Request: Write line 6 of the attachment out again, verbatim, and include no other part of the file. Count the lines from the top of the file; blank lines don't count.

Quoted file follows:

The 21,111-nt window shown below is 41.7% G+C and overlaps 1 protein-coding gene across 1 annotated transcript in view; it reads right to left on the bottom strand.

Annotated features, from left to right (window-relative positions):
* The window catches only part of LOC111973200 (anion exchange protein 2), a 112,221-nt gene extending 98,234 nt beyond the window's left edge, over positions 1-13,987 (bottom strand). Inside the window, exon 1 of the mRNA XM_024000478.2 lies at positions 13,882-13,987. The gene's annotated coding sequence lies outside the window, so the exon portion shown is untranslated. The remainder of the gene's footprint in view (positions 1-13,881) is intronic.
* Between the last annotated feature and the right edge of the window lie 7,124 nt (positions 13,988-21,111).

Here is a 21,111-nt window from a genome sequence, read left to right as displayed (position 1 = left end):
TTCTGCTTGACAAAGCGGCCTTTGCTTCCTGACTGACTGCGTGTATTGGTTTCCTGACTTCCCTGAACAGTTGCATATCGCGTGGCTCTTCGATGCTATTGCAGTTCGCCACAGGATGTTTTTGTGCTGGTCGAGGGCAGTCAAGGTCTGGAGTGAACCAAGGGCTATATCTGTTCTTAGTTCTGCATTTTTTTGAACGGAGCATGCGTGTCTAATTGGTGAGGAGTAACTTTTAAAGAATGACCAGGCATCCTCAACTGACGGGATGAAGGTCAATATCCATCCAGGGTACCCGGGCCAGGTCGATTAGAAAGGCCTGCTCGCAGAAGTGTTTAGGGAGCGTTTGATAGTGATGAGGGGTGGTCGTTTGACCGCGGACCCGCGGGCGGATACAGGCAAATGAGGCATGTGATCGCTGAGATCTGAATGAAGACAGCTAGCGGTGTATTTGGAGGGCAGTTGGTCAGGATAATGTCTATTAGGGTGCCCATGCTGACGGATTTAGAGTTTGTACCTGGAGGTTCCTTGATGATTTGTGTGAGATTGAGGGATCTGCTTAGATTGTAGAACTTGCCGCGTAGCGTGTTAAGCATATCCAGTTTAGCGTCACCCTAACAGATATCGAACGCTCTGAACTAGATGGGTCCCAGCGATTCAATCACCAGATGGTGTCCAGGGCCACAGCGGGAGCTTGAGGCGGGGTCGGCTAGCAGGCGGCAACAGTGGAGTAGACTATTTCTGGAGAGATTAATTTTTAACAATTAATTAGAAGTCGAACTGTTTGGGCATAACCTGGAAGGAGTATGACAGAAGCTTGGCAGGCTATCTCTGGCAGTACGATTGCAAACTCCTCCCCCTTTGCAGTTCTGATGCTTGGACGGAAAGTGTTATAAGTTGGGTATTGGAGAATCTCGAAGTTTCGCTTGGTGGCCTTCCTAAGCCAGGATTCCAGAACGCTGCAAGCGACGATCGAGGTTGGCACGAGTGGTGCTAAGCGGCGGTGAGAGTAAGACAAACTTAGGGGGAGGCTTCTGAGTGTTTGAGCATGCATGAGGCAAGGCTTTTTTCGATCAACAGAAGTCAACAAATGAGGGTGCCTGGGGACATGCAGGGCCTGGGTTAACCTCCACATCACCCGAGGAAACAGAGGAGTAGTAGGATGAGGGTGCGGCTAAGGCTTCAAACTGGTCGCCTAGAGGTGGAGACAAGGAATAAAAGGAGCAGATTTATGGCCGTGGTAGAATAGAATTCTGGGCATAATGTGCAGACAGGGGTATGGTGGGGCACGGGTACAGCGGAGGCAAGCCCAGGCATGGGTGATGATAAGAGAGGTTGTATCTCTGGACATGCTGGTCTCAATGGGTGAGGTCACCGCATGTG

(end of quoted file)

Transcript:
TTCTGCTTGACAAAGCGGCCTTTGCTTCCTGACTGACTGCGTGTATTGGTTTCCTGACTTCCCTGAACAGTTGCATATCGCGTGGCTCTTCGATGCTATTGCAGTTCGCCACAGGATGTTTTTGTGCTGGTCGAGGGCAGTCAAGGTCTGGAGTGAACCAAGGGCTATATCTGTTCTTAGTTCTGCATTTTTTTGAACGGAGCATGCGTGTCTAATTGGTGAGGAGTAACTTTTAAAGAATGACCAGGCATCCTCAACTGACGGGATGAAGGTCAATATCCATCCAGGGTACCCGGGCCAGGTCGATTAGAAAGGCCTGCTCGCAGAAGTGTTTAGGGAGCGTTTGATAGTGATGAGGGGTGGTCGTTTGACCGCGGACCCGCGGGCGGATACAGGCAAATGAGGCATGTGATCGCTGAGATCTGAATGAAGACAGCTAGCGGTGTATTTGGAGGGCAGTTGGTCAGGATAATGTCTATTAGGGTGCCCATGCTGACGGATTTAGAGTTTGTACCTGGAGGTTCCTTGATGATTTGTGTGAGATTGAGGGATCTGCTTAGATTGTAGAACTTGCCGCGTAGCGTGTTAAGCATATCCAGTTTAGCGTCACCCTAACAGATATCGAACGCTCTGAACTAGATGGGTCCCAGCGATTCAATCACCAGATGGTGTCCAGGGCCACAGCGGGAGCTTGAGGCGGGGTCGGCTAGCAGGCGGCAACAGTGGAGTAGACTATTTCTGGAGAGATTAATTTTTAACAATTAATTAGAAGTCGAACTGTTTGGGCATAACCTGGAAGGAGTATGACAGAAGCTTGGCAGGCTATCTCTGGCAGTACGATTGCAAACTCCTCCCCCTTTGCAGTTCTGATGCTTGGACGGAAAGTGTTATAAGTTGGGTATTGGAGAATCTCGAAGTTTCGCTTGGTGGCCTTCCTAAGCCAGGATTCCAGAACGCTGCAAGCGACGATCGAGGTTGGCACGAGTGGTGCTAAGCGGCGGTGAGAGTAAGACAAACTTAGGGGGAGGCTTCTGAGTGTTTGAGCATGCATGAGGCAAGGCTTTTTTCGATCAACAGAAGTCAACAAATGAGGGTGCCTGGGGACATGCAGGGCCTGGGTTAACCTCCACATCACCCGAGGAAACAGAGGAGTAGTAGGATGAGGGTGCGGCTAAGGCTTCAAACTGGTCGCCTAGAGGTGGAGACAAGGAATAAAAGGAGCAGATTTATGGCCGTGGTAGAATAGAATTCTGGGCATAATGTGCAGACAGGGGTATGGTGGGGCACGGGTACAGCGGAGGCAAGCCCAGGCATGGGTGATGATAAGAGAGGTTGTATCTCTGGACATGCTGGTCTCAATGGGTGAGGTCACCGCATGTG